Rotary Drilling: A form of well drilling where a turning hammer assembly or a roller bit is incrementally lowered into the ground to create the borehole. A lifting agent is continually pumped through the hammer to remove drillings from the borehole.  This can be comprised of an air/water mixture, an industrial drilling fluid, or mud. Time required to drill a well is drastically reduced compared to cable tool methods.

 

Sanitary Seal: A well cap with a rubber gasket that provides a complete seal around the wellhead. Often used for buried wellheads or in conditions where contamination is likely.

 

Saline Water: Water that contains significant amounts of dissolved solids, from 1,000 to 35,000 ppm.

 

Screen: A perforated material used to filter media such as sand from entering the well pump. Must be sized appropriately for the type of media to be filtered.

 

Sediment: Usually applied to material in suspension in water or recently deposited from suspension. In the plural the word is applied to all kinds of deposits from the waters of streams, lakes, or seas.

 

Sediment Filter: A type of filter used to remove larger particulates from drinking water, such as rust and calcium carbonate.

 

Septic Tank–a tank used to detain domestic wastes to allow the settling of solids prior to distribution to a leach field for soil absorption. Septic tanks are used when a sewer line is not available to carry them to a treatment plant. A settling tank in which settled sludge is in immediate contact with sewage flowing through the tank, and wherein solids are decomposed by anaerobic bacterial action.

 

Shallow Well Pump: A type of water pump that utilizes suction to pull water from a drop pipe assembly in the well. Limited to pulling water no more than 33.9 feet vertically, due to atmospheric pressure. As these are only capable of working at shallower depths, they are commonly used to pull water from lakes or ponds for camps.

 

Spring: A water body formed when the side of a hill, a valley bottom or other excavation intersects a flowing body of groundwater at or below the local water table, below which the subsurface material is saturated with water.

 

Static water level: The static water level is the distance from the land surface (or the measuring point) to the water in the well under non-pumping (static) conditions. Static water levels can be influenced by climatic conditions and pumping of nearby wells and are often measured repeatedly to gain information about how aquifers react to climatic change and development.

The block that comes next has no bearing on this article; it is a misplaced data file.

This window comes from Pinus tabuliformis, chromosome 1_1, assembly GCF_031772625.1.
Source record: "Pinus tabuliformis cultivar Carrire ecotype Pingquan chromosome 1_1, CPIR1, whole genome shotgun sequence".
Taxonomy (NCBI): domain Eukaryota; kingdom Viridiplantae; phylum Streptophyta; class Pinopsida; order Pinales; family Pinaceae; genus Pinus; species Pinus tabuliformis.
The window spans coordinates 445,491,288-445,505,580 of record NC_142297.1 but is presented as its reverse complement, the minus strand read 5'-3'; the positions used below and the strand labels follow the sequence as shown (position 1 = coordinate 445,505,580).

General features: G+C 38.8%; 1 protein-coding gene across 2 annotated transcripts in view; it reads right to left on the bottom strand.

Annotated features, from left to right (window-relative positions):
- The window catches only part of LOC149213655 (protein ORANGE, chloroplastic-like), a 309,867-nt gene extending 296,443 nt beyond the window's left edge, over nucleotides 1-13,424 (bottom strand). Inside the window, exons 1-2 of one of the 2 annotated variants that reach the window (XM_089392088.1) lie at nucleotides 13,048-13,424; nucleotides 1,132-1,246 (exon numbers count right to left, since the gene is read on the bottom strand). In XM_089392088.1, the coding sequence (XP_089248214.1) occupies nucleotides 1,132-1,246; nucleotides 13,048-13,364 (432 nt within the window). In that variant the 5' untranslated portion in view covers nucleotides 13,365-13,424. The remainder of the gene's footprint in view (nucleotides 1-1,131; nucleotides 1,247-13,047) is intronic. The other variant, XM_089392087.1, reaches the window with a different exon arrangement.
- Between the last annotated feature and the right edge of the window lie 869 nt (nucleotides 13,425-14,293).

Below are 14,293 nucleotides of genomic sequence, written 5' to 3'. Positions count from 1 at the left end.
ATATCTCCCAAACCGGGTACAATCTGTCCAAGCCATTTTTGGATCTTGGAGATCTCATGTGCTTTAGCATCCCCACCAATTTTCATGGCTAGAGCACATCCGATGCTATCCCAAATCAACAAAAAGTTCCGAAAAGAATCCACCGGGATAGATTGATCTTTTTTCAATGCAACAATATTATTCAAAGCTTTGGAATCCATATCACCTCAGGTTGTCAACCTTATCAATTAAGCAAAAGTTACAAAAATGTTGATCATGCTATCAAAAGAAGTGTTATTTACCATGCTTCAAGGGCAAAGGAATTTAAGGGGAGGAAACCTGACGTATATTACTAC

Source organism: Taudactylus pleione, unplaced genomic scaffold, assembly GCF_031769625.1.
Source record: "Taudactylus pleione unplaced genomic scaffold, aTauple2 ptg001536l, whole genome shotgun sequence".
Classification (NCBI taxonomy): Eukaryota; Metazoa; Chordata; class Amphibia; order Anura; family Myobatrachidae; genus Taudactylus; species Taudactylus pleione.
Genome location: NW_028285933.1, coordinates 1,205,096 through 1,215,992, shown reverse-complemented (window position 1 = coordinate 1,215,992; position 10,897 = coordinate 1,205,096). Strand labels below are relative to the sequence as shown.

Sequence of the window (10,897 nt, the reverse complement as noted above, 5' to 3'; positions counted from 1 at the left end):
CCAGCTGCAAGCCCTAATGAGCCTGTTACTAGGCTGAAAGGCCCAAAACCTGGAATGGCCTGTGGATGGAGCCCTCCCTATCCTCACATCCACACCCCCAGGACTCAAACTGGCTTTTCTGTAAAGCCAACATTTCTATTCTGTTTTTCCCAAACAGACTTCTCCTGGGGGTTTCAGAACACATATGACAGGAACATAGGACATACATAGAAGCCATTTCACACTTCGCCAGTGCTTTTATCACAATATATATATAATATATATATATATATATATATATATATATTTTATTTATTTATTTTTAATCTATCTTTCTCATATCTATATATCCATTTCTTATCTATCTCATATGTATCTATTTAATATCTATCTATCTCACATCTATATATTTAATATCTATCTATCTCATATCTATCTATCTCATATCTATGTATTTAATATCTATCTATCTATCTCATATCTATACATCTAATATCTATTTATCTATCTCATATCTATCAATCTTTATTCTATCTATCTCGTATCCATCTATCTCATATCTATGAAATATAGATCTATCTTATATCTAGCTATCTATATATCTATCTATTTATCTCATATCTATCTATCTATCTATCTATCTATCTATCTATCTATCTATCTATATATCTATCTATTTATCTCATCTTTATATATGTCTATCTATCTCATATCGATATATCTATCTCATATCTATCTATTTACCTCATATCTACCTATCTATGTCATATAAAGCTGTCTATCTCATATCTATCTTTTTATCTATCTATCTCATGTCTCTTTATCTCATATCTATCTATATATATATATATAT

Submersible Pump: A type of well pump that resides inside the borehole. A submersible pump can draw water from a much lower depth than a shallow well pump because it pushes the water up and out the well, rather than pulling it from the well at the surface level.

 

Suspended Solids: Solids that are not in true solution and that can be removed by filtration. Such suspended solids usually contribute directly to turbidity.

 

Torque Arrestor: An expandable rubber sleeve that attaches to the drop pipe above the pump to minimize the movement of the system when the pump turns on.

 

Turbidity: The amount of sediment or particles suspended in liquid.

 

Water Cycle: The circuit of water movement from the oceans to the atmosphere and to the Earth and return to the atmosphere through various stages or processes such as precipitation, interception, runoff, infiltration, percolation, storage, evaporation, and transportation.

 

Water Line: The underground section of pipe that connects the well to the pressure tank inside the house.

 

Water Quality: A term used to describe the chemical, physical, and biological characteristics of water, usually in respect to its suitability for a particular purpose (i.e. drinking water).

 

Watershed: The land area that drains water to a particular stream, river, or lake. It is a land feature that can be identified by tracing a line along the highest elevations between two areas on a map, often a ridge. Large watersheds, like the Mississippi River basin contain thousands of smaller watersheds.

 

Water table: The top of the saturated part of a water-table (also known as an unconfined) aquifer. Below the water table, pore spaces (or fractures) in the geologic media are filled with water. Above the water table, the pore spaces are filled with air.

 

Water Well: A bored, drilled, or driven shaft, or a dug hole whose purpose is to reach underground water supplies.

 

Well Cap: A metal cover that fastens to the top of the wellhead, protecting the inside of the well from contamination.

 

Wellhead: The portion of the well that extends above the ground.

 

Well depth: The total depth of the well is the distance from land surface to the bottom.

 

Well Storage: The volume of water in gallons contained in the well from the bottom of the well to the static water level.

 

Yield: The amount of water measured in gallons per minute that a well will produce when pumped.

Written by Jim Innis

Jim Innis

Jim has been an active member of the well drilling community for over 20 years.

2 Responses to Well Terminology

  1. That’s good to know that water with a ph under 7.0 could be bad for your system. Water like that is acidic. I guess it’s important to test your water when setting up systems like this.

    • Glad to know that you found our article helpful! PH is definitely something to be considered when having your well tested. Often times a low PH can be an indicator of surface water infiltration. In fact, rainwater on average should have a PH of about 5.0.